Pulling off a fun & successful overnight hike requires, and begins with a lot of planning. Start with a few parameters, Ex: For our recent trip, we wanted a challenge, but nothing extreme. We had a window of about 4 days and wanted to pack in as much adventure as we could.
That led us to choose the iconic Appalachian Trail (AT), based not just on the endless beauty along it, but also its incredible history. The AT, organized in 1925, is 2,190 miles long, stretching from Georgia to Maine. We chose a 20 mile segment from Roan High Knob to the town of Roan Mountain in Western NC. Our hike had us up over 6,000ft high – an elevation hard to imagine here in Piedmont, but not that far away! Check out the history of Appalachian Trail.
Sound like fun? Let the planning begin!
Here are few things to consider when planning your overnight backpacking trip:
• Start by getting recommendations from others that have ‘been there, done that’ – from online forums to your friends, there are near endless and amazing resources out there, and everyone is always willing to share their experiences.
• Don’t over do it – if you’re not an active hiker, start small with 5 – 7 miles planned each day.
• Get good maps – your cell phone isn’t likely isn’t reliable there, so you’ll want to carry maps. And more maps are better than one – we found an error in one AT map that had trail distance off by many miles!
• Then study your maps, not just for water sources along the trail, but also for emergency exits from the trail if needed, and where you’ll shelter each day.
• Factor elevation change into your trail distance. Add an hour to your hike time for every 1,000 ft of elevation gain.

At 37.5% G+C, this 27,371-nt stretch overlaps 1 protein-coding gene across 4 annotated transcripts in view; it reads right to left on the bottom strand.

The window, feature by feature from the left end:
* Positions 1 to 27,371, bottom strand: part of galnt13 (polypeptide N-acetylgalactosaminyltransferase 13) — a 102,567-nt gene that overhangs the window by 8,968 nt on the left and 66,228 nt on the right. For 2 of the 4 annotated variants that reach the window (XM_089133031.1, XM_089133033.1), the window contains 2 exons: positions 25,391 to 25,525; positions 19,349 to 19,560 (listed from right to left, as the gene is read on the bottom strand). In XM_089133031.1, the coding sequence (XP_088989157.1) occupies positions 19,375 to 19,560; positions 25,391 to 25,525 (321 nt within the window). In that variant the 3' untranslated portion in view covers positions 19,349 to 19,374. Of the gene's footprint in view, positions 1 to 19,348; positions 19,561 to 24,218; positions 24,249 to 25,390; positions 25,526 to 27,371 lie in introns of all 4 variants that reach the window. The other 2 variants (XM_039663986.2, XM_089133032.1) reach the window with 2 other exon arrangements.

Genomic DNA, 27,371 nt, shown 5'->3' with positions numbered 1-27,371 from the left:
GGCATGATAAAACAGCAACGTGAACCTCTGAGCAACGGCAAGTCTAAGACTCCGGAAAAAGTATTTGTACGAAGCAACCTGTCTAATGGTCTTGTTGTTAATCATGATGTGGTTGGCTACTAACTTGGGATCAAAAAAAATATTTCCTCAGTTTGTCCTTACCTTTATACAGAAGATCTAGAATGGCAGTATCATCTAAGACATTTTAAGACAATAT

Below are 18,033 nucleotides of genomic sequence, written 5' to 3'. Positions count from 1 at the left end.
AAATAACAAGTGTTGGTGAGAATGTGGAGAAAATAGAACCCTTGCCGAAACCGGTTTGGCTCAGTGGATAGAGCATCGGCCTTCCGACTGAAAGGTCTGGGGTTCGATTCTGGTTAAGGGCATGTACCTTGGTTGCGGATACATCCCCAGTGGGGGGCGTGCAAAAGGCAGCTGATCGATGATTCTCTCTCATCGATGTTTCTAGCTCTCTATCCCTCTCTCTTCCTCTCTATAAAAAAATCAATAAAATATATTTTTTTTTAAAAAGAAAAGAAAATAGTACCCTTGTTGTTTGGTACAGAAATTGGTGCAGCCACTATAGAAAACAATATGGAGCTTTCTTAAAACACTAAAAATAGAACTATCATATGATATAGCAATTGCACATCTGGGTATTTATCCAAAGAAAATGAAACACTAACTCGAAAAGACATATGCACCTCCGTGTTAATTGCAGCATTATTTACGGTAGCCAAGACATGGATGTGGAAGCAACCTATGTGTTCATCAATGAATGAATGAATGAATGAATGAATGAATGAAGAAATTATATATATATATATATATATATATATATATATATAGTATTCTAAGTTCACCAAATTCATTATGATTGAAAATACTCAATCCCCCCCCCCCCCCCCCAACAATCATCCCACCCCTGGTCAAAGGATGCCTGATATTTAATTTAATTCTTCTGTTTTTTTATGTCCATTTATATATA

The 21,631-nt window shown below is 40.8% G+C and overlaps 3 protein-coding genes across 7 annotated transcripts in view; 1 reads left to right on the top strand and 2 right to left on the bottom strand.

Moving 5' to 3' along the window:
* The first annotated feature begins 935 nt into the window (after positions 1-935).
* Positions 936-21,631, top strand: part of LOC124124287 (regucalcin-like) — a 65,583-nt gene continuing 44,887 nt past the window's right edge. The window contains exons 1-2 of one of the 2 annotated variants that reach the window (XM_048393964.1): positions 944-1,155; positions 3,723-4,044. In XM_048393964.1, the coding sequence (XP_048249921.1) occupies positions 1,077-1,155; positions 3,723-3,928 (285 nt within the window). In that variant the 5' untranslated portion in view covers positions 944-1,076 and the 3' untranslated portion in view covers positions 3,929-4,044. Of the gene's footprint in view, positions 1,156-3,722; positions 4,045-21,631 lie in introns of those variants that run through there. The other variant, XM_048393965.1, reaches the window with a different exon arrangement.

• If you’re hiking with a group remember you are only as fast as the slowest person.
• Remember, mountain tops may offer spectacular views, but also note they can be shrouded in clouds or the peak may be tree topped with no views at all. Do the research and you’ll be a happy hiker!
• Be sure to leave enough time in your hike for meals, and to arrive at your destination in time to set up camp before dark.
• Keep in mind the weather can vary dramatically from season to season, and from the trailhead to the mountain top. Pack rain gear even if none is forecast.
• It’s best to hike with a buddy (or two), but If you go it alone, be sure at least 1 person knows your daily schedule and when/where you’re expected to check in. A written plan, reviewed with someone not hiking with you is best in case you ever need to be extracted.
• Be prepared & plan for: weather changes, gear failure, blisters, getting lost, trail changes & map errors, and illness. If you’ve planned for it, you’ll be able to deal with it and carry on with your hike.
• Finally, Leave No Trace! Please consider the next hiker behind you on the trail, and the next generation of hikers. Always pack it all out everythingyou’ve brought in. Leave nothing but footprints. There’s a lot of people out there committed to preserving the experience – learn more about the Leave No Trace organization.
Use these plsnning tips to guide your research and you’re going to be a long ways towards having a successful & fun hike!
Want to bounce your planning ideas off us? Just stop by the shop – we’re always happy to help and share our knowledge!